18. #93
    Banned Mike Cash's Avatar
    Join Date
    Mar 15, 2002
    Location
    Japan
    Posts
    291
    Quote Originally Posted by Seku Hara-chan
    Wow, This thread is getting a little heavy. When I was in Japan, I never was called Gaijin to my face (behind my back (literally!) if at all). But when I was with other foreigners we referred to ourselves as gaijin. We sort of held the belief that it was ok for us to say it because we all were, but probably would have been a little pissed if a Japanese person called us gaijin.
    Because you had heard from others that you were supposed to be offended by it?

  19. #94
    Banned Mike Cash's Avatar
    Join Date
    Mar 15, 2002
    Location
    Japan
    Posts
    291
    Quote Originally Posted by Maciamo
    I admit that I had a slightly idealised image of Japan. Contrarily to many Americans, I never looked down on the Japanese for sleeping on the floor, eating rawfish and loosing the war.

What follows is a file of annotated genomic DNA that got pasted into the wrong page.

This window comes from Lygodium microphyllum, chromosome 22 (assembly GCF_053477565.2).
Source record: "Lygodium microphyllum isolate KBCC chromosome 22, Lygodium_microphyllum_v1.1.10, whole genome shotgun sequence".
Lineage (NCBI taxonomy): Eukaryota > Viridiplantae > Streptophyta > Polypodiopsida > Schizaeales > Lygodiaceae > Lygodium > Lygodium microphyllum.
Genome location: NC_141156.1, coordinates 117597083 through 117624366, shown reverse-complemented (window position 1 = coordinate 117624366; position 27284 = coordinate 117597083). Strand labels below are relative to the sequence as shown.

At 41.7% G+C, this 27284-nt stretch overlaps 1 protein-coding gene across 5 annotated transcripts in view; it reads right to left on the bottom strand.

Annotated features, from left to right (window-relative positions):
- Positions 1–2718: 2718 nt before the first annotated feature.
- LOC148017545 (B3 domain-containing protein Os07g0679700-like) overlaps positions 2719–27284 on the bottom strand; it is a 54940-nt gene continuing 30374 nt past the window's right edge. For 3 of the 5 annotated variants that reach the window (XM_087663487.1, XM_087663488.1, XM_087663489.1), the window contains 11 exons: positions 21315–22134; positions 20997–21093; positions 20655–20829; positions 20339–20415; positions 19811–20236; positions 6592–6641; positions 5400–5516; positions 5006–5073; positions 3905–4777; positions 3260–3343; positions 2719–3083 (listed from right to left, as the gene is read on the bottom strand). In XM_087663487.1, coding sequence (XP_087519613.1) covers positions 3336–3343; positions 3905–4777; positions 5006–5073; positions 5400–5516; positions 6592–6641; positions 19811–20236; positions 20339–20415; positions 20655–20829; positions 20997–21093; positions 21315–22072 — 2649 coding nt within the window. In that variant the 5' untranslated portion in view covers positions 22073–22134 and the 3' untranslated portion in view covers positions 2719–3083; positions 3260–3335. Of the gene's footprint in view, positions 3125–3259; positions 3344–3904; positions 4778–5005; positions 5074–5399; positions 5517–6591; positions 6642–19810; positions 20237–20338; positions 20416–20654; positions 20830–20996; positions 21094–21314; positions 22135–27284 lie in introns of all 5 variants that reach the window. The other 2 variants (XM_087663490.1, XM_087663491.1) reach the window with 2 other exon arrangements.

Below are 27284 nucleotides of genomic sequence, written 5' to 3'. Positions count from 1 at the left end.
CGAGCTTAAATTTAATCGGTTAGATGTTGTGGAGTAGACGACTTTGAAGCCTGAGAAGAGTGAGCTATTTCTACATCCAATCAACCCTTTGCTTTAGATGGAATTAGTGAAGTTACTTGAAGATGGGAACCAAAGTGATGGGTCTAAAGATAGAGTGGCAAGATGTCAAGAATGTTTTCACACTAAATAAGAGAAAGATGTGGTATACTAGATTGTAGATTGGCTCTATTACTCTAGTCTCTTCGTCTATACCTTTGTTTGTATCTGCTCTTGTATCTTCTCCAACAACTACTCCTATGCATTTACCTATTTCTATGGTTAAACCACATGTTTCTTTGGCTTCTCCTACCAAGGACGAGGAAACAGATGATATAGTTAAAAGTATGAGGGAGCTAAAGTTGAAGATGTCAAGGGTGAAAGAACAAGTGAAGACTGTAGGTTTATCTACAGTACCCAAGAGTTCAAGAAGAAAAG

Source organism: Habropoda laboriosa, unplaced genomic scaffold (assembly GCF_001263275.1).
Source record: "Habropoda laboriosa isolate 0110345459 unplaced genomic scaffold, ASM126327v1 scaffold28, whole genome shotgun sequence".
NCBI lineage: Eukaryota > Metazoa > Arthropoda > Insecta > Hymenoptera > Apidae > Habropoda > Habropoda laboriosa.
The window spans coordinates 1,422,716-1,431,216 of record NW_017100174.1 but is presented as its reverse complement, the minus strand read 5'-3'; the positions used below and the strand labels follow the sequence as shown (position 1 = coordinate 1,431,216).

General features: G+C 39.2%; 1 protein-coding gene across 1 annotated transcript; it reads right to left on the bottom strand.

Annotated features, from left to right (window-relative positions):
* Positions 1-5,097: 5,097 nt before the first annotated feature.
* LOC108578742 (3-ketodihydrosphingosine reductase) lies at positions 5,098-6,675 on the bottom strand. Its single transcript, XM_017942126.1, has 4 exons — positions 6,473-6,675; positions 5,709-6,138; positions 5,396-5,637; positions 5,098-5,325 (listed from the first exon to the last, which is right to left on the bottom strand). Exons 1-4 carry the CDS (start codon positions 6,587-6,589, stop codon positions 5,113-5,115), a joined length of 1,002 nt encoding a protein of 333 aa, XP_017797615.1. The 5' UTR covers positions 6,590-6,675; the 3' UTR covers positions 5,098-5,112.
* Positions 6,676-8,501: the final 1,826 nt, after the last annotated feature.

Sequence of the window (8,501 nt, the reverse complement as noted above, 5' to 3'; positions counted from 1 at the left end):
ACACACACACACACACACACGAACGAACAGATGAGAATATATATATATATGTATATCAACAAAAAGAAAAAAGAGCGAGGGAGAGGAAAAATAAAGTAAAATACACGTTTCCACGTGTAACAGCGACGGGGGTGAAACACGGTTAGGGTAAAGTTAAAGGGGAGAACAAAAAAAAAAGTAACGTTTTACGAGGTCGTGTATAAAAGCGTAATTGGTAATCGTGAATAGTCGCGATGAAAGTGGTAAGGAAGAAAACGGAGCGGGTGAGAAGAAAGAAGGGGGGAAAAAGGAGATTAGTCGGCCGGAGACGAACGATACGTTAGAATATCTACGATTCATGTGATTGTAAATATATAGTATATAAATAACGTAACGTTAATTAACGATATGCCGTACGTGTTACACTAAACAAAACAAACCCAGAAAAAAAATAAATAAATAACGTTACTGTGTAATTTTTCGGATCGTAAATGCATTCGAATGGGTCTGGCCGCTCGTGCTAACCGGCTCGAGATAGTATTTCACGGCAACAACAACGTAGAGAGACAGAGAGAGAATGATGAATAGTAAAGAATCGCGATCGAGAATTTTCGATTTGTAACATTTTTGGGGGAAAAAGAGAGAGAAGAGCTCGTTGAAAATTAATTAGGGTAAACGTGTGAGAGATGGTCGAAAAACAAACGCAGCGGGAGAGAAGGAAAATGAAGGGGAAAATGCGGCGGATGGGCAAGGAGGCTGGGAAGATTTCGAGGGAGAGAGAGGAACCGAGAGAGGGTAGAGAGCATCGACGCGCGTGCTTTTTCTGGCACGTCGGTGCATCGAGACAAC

- so promiscuous (even more than the US, which I perviously regarded as the height of promiscuity in the developed world),

    - so materialistic (again as much or more than the US, which was my maximum standard)
    These irrelevant and gratuitous snide swipes at Americans are getting tiresome and they are offensive. Get off your holier-than-thou European high horse.

  20. #95
    Banned
    Join Date
    Feb 5, 2006
    Posts
    111
    You know what Amin here or not I have a few things to say in reply to you Mr. Maciamo. I get very well what you are saying.